New ad model.
Paybuyer is the first practical, general system for enabling advertisers to pay buyers, and only buyers, to visit websites, view ads, and call.
In addition, it's a new search model that can replace today's pay-the-search-engine model. To see why, consider an example: if you enter "car insurance" into Google and click the top link, the advertiser pays Google over $50. Click the 3 top links and Google gets ~$150. Wouldn't real buyers, the real targets of advertisers, rather take that money if they could? Sure they would.
It certainly makes economic sense for advertisers to pay buyers money for their attention before purchases. Yet, it hasn't happened on a wide scale. Why not? Well, when companies, such as AllAdvantage, have tried pay-ad models, non-buyers have taken 99% of the money. Pay-ad models failed because there was no efficient way to identify and pay only buyers.
Now that's changed. Paybuyer screens for buyers efficiently. And, crucially, the payments are just for attention; buyers have no obligation to purchase from any advertiser.
How does it work?
Paybuyer asks a user what she plans to buy and enables sellers to pay her conditionally for visiting webpages and calling. The condition of payment is that, after she clicks on a seller's link, she must buy what she said she was planning to buy, from the seller or a competitor.
Users are paid with electronic lottery tickets that have a specified expected value. This form of payment, probabilistic payment, is the most efficient micropayment method known.
The key to the system is that only buyers with winning tickets who provide proof of purchase can collect the prize money. Thus, purchases are rarely checked.
Imagine Sally says she's going to buy plumbing services and finds Roto-Rooter's link on Paybuyer. She clicks on the link and, for going to rotorooter.com, she is credited with a conditional lottery ticket worth $.50.
She uses that $.50 to play Double-or-Nothing as many times as she likes. She can run up the prize to a level ($1, $2, $4, $8, $16, $32, $64, $128...) that makes it worth her while to submit her receipt, proving she purchased plumbing services after going to rotorooter.com. She might want to stop at, say, $64 and collect her prize money.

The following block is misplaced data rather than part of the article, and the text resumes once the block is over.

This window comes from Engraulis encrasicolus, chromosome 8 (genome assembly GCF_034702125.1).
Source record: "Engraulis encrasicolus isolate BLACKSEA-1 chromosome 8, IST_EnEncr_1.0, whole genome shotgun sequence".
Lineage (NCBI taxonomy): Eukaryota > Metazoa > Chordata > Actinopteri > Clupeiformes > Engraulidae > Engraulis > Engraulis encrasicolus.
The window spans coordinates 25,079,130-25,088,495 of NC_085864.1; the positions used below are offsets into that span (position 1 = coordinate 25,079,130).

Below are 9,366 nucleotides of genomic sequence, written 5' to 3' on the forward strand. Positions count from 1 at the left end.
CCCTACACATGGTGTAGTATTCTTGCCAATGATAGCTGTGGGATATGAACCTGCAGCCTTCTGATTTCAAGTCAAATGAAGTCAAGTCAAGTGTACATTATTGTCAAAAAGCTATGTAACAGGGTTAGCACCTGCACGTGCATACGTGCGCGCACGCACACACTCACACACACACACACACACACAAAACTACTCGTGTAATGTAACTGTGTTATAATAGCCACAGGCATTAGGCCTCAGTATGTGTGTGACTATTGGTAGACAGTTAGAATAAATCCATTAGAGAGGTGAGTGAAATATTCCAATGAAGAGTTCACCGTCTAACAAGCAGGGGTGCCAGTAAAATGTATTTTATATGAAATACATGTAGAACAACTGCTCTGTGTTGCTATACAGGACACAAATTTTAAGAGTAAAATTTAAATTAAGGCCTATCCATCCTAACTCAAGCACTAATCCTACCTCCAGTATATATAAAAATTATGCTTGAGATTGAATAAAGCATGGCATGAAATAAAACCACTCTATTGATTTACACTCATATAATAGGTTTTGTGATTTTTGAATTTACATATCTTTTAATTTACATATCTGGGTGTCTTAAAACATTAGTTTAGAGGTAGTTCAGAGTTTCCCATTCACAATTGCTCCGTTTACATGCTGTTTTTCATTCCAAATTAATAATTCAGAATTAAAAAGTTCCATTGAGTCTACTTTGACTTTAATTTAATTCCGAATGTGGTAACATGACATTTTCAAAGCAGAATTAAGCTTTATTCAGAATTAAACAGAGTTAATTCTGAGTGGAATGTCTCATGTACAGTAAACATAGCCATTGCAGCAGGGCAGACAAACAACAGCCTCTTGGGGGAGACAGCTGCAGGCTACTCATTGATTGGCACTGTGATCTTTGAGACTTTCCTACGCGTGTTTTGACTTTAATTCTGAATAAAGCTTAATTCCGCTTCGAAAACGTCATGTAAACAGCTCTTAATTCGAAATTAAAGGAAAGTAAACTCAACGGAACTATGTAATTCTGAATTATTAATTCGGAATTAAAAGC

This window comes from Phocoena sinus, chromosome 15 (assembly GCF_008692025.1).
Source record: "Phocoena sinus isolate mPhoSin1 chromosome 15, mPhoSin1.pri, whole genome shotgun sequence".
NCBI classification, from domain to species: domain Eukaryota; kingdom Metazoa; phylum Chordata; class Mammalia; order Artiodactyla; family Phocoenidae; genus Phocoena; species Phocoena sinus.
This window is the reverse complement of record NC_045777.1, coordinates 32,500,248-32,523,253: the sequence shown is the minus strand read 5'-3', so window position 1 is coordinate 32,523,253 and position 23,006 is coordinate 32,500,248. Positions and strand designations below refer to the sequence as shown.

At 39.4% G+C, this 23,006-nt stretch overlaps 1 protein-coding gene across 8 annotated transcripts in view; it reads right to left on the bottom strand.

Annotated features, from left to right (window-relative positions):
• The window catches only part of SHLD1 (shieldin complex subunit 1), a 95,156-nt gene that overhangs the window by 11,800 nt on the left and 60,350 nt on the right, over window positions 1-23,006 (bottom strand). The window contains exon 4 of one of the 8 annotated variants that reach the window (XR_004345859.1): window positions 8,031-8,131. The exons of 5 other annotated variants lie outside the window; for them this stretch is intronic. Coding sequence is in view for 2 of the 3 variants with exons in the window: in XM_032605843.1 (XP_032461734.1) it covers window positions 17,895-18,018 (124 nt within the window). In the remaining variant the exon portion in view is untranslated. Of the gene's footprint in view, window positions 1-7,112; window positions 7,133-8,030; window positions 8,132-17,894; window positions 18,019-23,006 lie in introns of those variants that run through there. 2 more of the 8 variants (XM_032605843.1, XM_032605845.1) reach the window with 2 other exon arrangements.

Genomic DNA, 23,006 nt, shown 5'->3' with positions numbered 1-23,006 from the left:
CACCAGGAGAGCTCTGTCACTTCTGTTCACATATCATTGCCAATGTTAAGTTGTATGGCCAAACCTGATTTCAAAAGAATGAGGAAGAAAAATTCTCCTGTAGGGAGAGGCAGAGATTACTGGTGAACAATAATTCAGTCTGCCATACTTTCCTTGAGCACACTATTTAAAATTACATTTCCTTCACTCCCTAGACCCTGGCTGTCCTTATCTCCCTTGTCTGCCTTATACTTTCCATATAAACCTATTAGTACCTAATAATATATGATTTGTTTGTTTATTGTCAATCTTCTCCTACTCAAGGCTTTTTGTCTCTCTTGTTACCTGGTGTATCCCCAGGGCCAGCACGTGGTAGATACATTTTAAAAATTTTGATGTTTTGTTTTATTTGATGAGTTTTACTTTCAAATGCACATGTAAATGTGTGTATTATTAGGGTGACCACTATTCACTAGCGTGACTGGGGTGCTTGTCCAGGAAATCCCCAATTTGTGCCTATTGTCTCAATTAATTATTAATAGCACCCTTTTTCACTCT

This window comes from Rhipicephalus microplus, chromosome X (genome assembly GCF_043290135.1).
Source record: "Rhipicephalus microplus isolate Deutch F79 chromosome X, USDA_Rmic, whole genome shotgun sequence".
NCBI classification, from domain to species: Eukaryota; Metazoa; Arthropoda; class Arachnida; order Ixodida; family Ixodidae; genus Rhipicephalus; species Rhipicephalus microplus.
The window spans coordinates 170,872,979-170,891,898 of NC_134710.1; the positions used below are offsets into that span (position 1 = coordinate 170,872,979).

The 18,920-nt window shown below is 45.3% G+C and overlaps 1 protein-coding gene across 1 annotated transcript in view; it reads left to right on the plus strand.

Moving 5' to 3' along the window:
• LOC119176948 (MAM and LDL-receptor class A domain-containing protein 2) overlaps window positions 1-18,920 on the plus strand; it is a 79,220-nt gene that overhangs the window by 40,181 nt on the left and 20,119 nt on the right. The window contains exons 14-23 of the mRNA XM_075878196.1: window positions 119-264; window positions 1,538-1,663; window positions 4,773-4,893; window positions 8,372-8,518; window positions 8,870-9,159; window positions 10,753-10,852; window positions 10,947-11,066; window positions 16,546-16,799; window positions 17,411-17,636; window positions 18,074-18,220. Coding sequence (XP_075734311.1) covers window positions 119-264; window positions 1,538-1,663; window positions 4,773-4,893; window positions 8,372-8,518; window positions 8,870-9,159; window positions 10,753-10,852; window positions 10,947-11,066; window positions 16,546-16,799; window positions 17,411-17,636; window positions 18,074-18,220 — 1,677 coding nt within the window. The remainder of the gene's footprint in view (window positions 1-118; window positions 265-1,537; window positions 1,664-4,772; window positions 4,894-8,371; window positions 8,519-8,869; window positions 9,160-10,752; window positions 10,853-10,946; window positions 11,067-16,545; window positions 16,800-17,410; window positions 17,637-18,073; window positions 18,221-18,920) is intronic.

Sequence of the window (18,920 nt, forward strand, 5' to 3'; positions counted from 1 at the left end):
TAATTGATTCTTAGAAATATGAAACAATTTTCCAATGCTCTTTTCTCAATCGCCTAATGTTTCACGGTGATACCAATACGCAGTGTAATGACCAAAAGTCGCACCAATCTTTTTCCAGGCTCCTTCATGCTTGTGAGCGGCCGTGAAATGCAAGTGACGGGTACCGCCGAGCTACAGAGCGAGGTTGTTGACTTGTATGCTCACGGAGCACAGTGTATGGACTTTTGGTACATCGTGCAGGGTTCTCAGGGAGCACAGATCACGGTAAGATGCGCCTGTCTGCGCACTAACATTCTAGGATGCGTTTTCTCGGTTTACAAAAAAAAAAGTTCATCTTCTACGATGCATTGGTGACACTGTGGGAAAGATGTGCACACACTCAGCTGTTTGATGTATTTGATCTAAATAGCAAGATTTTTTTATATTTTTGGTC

Of course, the lottery process can be different than a Double-or-Nothing game. For instance, the $.50 payment could be a 1/100 chance to win $50 or a 1/1,000 chance to win $500.
Now, if Sally loses, as she usually will, she doesn't provide proof of purchase. Only winning tickets lead to proof of purchase. Thus, just a small fraction of purchases are verified, which is vastly more efficient, private, and user-friendly than checking every one.
Probabilistic payment and purchase verification efficiently ensure that only buyers receive cash.
Paying searchers when they're valuable enough to pay.
Many payment-for-attention models have been proposed. They all miss one critical fact: the only time advertisers can afford to pay people a lot for their attention is when those people are ready to buy what the advertisers sell. In that brief period, prospects are worth the most, by far, and advertisers can often pay them multiple dollars to visit websites, view ads, and call.
The Paybuyer model lets people tell advertisers when they're ready-to-buy, and lets advertisers pay those briefly valuable prospects non-trivial amounts of money for their attention.
Verification-based targeting is more accurate than prediction-based.
Verification-based pay-the-buyer targeting is far more accurate than current targeting methods (contextual, behavioral, demographic, geo, and search) because they're prediction-based. They increase the probability that an advertiser will reach a buyer, "the right person at the right place at the right time." But, prediction is only a guess. Verification is a guarantee.